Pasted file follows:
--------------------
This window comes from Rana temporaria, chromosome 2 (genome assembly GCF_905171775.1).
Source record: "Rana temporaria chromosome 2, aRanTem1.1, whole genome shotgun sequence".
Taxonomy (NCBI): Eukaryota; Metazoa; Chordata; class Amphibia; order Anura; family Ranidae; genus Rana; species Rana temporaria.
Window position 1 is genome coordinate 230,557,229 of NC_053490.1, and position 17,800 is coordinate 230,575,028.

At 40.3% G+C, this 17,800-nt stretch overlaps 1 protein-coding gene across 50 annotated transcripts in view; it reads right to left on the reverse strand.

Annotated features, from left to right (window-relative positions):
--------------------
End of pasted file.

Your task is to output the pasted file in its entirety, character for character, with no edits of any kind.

This window comes from Rana temporaria, chromosome 2 (genome assembly GCF_905171775.1).
Source record: "Rana temporaria chromosome 2, aRanTem1.1, whole genome shotgun sequence".
Taxonomy (NCBI): Eukaryota; Metazoa; Chordata; class Amphibia; order Anura; family Ranidae; genus Rana; species Rana temporaria.
Window position 1 is genome coordinate 230,557,229 of NC_053490.1, and position 17,800 is coordinate 230,575,028.

At 40.3% G+C, this 17,800-nt stretch overlaps 1 protein-coding gene across 50 annotated transcripts in view; it reads right to left on the reverse strand.

Annotated features, from left to right (window-relative positions):